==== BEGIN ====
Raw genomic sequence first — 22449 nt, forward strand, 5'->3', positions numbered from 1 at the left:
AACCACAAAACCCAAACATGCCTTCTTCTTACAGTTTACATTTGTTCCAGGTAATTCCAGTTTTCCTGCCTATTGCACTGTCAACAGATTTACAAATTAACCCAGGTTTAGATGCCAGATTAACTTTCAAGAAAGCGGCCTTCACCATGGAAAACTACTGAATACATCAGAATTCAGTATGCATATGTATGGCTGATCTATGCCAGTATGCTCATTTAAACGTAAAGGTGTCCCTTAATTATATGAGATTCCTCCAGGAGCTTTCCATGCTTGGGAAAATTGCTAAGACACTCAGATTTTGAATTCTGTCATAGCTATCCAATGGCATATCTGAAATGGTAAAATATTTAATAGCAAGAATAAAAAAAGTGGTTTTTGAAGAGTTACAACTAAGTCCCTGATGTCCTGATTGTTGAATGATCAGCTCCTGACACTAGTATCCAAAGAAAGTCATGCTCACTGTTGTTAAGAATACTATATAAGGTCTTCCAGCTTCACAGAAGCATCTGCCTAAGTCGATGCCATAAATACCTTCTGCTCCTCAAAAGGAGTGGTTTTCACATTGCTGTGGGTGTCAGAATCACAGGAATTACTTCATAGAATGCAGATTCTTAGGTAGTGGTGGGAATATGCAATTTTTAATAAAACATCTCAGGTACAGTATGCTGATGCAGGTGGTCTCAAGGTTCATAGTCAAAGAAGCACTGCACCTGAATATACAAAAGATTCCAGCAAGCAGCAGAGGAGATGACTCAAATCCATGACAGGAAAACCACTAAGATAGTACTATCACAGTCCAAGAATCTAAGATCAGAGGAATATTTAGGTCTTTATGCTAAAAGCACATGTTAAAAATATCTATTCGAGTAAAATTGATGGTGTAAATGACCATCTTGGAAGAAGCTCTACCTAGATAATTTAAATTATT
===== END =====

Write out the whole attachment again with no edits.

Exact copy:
Raw genomic sequence first — 22449 nt, forward strand, 5'->3', positions numbered from 1 at the left:
AACCACAAAACCCAAACATGCCTTCTTCTTACAGTTTACATTTGTTCCAGGTAATTCCAGTTTTCCTGCCTATTGCACTGTCAACAGATTTACAAATTAACCCAGGTTTAGATGCCAGATTAACTTTCAAGAAAGCGGCCTTCACCATGGAAAACTACTGAATACATCAGAATTCAGTATGCATATGTATGGCTGATCTATGCCAGTATGCTCATTTAAACGTAAAGGTGTCCCTTAATTATATGAGATTCCTCCAGGAGCTTTCCATGCTTGGGAAAATTGCTAAGACACTCAGATTTTGAATTCTGTCATAGCTATCCAATGGCATATCTGAAATGGTAAAATATTTAATAGCAAGAATAAAAAAAGTGGTTTTTGAAGAGTTACAACTAAGTCCCTGATGTCCTGATTGTTGAATGATCAGCTCCTGACACTAGTATCCAAAGAAAGTCATGCTCACTGTTGTTAAGAATACTATATAAGGTCTTCCAGCTTCACAGAAGCATCTGCCTAAGTCGATGCCATAAATACCTTCTGCTCCTCAAAAGGAGTGGTTTTCACATTGCTGTGGGTGTCAGAATCACAGGAATTACTTCATAGAATGCAGATTCTTAGGTAGTGGTGGGAATATGCAATTTTTAATAAAACATCTCAGGTACAGTATGCTGATGCAGGTGGTCTCAAGGTTCATAGTCAAAGAAGCACTGCACCTGAATATACAAAAGATTCCAGCAAGCAGCAGAGGAGATGACTCAAATCCATGACAGGAAAACCACTAAGATAGTACTATCACAGTCCAAGAATCTAAGATCAGAGGAATATTTAGGTCTTTATGCTAAAAGCACATGTTAAAAATATCTATTCGAGTAAAATTGATGGTGTAAATGACCATCTTGGAAGAAGCTCTACCTAGATAATTTAAATTATT